Subaru can joke at its own expense and get away with it. It helps that the brand has a razor-sharp understanding of its owners. Some weeks ago, for example, the automaker launched a campaign for the 2015 Legacy sedan that featured a witty ad that pretty much told the truth about the hassles of owning a car, Louis C. K. style (if Louis C. K. were six years old), while managing to tout the Legacy.
The company’s new campaign for the 2015 Outback keeps the wry humor intact, delivering a message about adventure driving, Subaru style, while toying with the idea of Subaru-owners having an inner-flower child.
The effort, via Carmichael Lynch, includes two national television spots helmed by Lance Acord, who worked on "Lost in Translation" and "Being John Malkovich." In one of the ads, a family meanders through back roads on a trip to visit grandma's "Summer of Love" past. Grandma is in the back seat reminiscing to her granddaughter while mom and dad are up front by turns amused and worried by what she's telling their daughter about the hippy life. In the end they all wind up hugging a tree. The ad seems both to poke fun at Subaru’s iconography, and to say, more universally, that everyone has their tree.
Jim Sanfilippo, automotive marketing polymath and former director of Hyundai’s AOR Innocean USA, tells Marketing Daily that Subaru’s advertising gets to the point of what the brand represents and who its owners are. “There’s an element of surprise and cleverness here that will strike home for just about everyone, because everyone is holding on to something.”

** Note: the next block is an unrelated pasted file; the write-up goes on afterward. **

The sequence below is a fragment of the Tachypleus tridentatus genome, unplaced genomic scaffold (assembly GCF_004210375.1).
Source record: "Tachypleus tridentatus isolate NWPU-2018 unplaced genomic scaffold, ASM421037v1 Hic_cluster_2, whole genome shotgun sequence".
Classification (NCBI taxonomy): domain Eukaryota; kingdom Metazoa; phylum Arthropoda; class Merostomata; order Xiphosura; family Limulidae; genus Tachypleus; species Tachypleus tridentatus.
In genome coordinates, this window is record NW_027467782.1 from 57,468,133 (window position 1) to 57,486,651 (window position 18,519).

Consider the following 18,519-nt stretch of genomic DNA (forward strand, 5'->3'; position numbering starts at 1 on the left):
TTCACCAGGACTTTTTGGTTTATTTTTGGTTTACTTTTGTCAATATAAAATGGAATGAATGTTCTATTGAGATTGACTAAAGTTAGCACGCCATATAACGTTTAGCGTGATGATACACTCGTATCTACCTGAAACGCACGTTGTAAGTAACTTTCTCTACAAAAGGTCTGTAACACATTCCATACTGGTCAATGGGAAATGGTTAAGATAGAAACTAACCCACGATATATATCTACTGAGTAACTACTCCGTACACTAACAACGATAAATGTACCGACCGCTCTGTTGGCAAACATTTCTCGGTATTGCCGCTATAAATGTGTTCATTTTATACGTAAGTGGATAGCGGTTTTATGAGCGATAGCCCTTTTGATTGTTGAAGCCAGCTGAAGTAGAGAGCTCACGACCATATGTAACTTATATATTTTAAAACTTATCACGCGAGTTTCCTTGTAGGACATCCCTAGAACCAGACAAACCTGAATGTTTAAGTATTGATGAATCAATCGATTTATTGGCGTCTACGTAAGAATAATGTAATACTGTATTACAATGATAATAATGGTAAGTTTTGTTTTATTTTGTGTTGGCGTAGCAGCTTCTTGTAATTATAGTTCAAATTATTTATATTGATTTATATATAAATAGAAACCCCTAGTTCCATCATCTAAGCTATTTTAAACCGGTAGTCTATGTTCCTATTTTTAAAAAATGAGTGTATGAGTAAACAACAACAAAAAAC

He says the ad, like the Legacy spot mentioned above, also works because it reverses a cliche in car advertising where parents are the practical ones. “In this spot it’s the children who are the practical Subaru owners; at the same time there is beauty in the grandmother/granddaughter relationship,” he says, adding that the casting works especially well. “You just know [the grandmother] was in the Peace Corp. Subaru is a company that has been talking to their owners for a long time; someone obviously did their homework.” The spot was shot in a Northern California spot chosen because it looks like the bucolic landscape near Woodstock, N.Y., where a certain music festival took place once.
In the second spot a dad drives his pre-teen around to some stunning American West locales, such as the Mariposa Grove in Yosemite Park, what looks to be Zion National Park, and finally the National Bison Reserve in Montana. The kid's response is the predictable "meh" of the digital native who is more interested in the virtual than real world. "That's not so big," he says about a massive sequoia. A canyon gets a shrug. It takes a face-to-face confrontation with a bison to get him off his smartphone.